“We have a responsibility to protect your personal data. If we can’t, we don’t deserve it.”
So says the full page adverts that Facebook purchased in UK and US national newspapers this weekend. By now, you’re probably aware that the apology follows media coverage of an investigative Channel 4 report, which demonstrated that Cambridge Analytica, a data mining company, had access to data from 50 million Facebook profiles through a ‘personality quiz’ it launched on the social media platform. It then used this information for a purpose it had not disclosed to users: driving votes in support of Donald Trump during the US presidential elections.
As this permissive attitude to data sharing becomes public knowledge, it is a massive blow to Facebook’s global brand image and has caused a sharp drop in share price, erasing $50 billion from the company’s market cap. Yet the breach also has wider repercussions for digital marketers of all sectors. Data protection is becoming an increasingly hot issue for consumers, with 67% concerned about how brands use their personal information.
So how can marketers make sure they are ‘deserving’ of their audiences’ data?
Let’s be clear, data transparency is key
Audiences are becoming more aware that they often ‘pay’ for free services like social networking, online news, and video on demand by sharing their personal information with advertisers. In many cases, this is a rewarding experience as users receive the content they want, such as television programmes, alongside personalised advertising. Overall it makes for a more relevant online experience for the user. But when things go wrong, the data sharing relationship can be damaged.
To avoid harming the trusting relationship they have with their audiences, marketers need to be completely transparent about how they use personal data. The incoming General Data Protection Regulation, or GDPR, states that companies should make explicit the exact purpose for which they wish to use consumer data, and do so in an easy-to-understand way. For Facebook and Cambridge Analytica, this means that people sharing data for use in a personality quiz should not have their data repurposed to analyse political leanings. For marketers, it means that when customers sign-up to an online service, such as a booking portal, then opting-in to additional marketing communications, such as the company newsletter, must be an additional choice.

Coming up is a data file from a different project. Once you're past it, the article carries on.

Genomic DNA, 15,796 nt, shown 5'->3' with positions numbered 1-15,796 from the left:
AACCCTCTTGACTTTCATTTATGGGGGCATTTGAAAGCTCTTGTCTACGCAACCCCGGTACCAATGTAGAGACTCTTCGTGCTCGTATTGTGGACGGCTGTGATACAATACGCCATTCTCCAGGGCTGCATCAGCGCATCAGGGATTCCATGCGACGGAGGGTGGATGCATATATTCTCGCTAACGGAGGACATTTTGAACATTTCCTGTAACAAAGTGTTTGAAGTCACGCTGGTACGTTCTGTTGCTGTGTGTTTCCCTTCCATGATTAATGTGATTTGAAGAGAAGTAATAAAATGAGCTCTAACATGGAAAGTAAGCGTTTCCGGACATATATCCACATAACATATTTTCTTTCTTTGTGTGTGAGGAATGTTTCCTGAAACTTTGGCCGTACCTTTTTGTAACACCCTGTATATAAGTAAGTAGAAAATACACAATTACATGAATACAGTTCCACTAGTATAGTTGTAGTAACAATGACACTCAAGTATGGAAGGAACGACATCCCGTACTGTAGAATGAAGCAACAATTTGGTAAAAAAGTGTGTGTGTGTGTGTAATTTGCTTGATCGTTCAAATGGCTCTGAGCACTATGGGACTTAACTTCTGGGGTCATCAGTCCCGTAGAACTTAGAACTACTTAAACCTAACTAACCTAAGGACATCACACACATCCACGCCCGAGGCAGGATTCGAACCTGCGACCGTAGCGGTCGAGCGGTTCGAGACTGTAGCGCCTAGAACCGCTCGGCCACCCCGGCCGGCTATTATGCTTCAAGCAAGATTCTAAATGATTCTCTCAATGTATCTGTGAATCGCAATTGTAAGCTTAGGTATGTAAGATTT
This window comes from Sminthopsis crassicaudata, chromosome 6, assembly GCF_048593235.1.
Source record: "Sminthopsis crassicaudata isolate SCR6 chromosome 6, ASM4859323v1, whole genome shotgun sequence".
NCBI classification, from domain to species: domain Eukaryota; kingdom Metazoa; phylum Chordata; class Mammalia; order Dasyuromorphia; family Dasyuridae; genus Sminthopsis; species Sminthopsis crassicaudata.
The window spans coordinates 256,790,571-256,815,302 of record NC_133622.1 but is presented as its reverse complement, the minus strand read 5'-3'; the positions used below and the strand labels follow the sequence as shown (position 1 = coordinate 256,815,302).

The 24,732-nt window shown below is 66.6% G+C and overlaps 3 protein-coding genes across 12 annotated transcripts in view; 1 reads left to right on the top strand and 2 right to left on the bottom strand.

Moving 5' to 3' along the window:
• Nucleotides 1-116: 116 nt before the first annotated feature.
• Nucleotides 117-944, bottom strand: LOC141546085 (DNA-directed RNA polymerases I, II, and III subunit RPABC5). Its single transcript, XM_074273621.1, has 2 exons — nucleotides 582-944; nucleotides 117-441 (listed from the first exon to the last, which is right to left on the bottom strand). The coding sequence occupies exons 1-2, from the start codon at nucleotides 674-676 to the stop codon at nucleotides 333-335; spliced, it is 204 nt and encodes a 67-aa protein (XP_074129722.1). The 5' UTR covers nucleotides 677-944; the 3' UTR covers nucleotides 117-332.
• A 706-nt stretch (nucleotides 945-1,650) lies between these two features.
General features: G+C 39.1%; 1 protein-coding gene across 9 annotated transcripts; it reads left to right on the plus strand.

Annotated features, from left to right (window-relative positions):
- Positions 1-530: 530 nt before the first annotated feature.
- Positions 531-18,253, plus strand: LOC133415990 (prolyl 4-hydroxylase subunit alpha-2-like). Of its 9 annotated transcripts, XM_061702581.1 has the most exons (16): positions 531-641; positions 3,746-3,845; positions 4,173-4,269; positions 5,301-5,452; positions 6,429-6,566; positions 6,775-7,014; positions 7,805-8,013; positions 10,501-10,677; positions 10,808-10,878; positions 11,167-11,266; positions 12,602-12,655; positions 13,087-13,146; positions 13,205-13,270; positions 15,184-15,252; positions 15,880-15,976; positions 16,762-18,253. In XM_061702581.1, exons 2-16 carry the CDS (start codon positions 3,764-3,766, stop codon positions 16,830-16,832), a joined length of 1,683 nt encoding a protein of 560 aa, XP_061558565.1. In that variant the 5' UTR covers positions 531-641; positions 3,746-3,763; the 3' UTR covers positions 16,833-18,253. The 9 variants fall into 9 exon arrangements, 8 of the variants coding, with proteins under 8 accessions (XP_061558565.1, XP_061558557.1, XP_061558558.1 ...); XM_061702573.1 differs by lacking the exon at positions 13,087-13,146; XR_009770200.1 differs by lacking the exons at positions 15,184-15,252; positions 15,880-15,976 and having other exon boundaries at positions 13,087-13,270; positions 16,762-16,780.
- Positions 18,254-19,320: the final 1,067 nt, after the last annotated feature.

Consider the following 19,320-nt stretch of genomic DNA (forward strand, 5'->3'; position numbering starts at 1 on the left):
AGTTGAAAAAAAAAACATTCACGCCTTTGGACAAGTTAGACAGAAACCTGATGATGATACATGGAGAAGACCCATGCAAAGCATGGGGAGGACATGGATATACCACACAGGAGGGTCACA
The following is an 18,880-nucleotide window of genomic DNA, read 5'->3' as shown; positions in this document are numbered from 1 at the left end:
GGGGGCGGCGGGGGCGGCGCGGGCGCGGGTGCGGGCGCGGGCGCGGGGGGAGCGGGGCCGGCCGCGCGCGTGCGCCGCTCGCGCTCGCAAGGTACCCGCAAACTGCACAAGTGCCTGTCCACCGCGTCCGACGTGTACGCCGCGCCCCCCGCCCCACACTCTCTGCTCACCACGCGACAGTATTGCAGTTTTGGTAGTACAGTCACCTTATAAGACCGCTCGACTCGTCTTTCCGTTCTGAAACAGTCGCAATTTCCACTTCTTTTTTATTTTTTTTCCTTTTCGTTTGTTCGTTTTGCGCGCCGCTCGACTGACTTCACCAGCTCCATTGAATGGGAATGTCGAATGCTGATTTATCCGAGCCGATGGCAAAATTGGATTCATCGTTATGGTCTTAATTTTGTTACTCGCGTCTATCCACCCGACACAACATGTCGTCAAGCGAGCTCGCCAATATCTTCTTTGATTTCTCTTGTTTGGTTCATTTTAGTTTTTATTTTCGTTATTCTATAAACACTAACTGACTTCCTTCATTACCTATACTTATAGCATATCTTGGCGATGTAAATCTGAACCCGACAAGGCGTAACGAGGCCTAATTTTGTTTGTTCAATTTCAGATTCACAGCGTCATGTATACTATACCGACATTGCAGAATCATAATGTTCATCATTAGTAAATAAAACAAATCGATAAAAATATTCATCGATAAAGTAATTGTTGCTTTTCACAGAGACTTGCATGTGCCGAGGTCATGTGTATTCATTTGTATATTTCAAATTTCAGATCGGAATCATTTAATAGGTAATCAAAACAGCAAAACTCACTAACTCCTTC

All good relationships start with consent
Once marketers have clearly explained how they would like to use audience data, they should then ask for permission to do so. Had Cambridge Analytica asked its app users if they wished to share their data for use in a political campaign, some may have said yes, and those who objected would have excluded themselves from the process, saving the company from the harmful publicity which followed.
Just like offline communications, there is an art of asking people for the use of their information. The GDPR says marketers should not ask consumers to use their information in an ‘all or nothing’ manner. This means avoiding the ‘highwayman’ approach of providing people with more than a yes/no choice, or the surrender of ‘your privacy or our service’. Marketers will need to allow multiple consent options so they can agree to different aspects of their information being shared, and importantly, know that they cannot withdraw a service if a person chooses not to share their information.
Marketers who already value genuine relationships with their customers will notice there is a serious advantage here. By encouraging customers to say how exactly they would like to be contacted, and in what circumstances, they can use this information to create more effective campaigns that their audiences will pay attention to. And when audiences realise that marketers will take their privacy seriously, they are more likely to be willing to share better quality information, responding to marketers’ integrity by being honest when sharing their own information.
Corralling third-party technology
To be transparent with users, marketers need to make sure they fully understand how data is being used throughout their operations. Key to Facebook’s data privacy challenges was the relationship the platform and its users had with its third-party apps. Although it was Cambridge Analytica which used the information for a non-permitted purpose, Facebook has come under fire for sharing user information in the first place.
Marketers need to bear this relationship in mind when they look at their own digital supply chains. Trackers, social media widgets, analytics tools and more exist on most websites. As audiences visit their pages, marketers will need to make sure they know exactly what technologies their website uses – and even what tech these technologies themselves use. As mentioned above, they will need to be clear to their visitors about these processes and ask for consent.
Building relationships for the future
Since the Cambridge Analytica scandal, Facebook has promised to stop apps from ‘getting so much information’, and has started limiting the amount of information their owners get when users sign up for their services.
Going forward, marketers can benefit from keeping this example top of mind, asking themselves at every juncture: ‘do I really need to receive this information, and if so, has the data subject consented?’ With this new mindset, marketers will limit the risk of damaging their brand in a context where privacy is a valid feature of the relationships they form with their audiences. They’ll form stronger, more genuine relationships with their audiences, and in return, will receive higher quality data that allows them to take their campaigns to new levels of effectiveness.
By Rebecca Morgan, Account Manager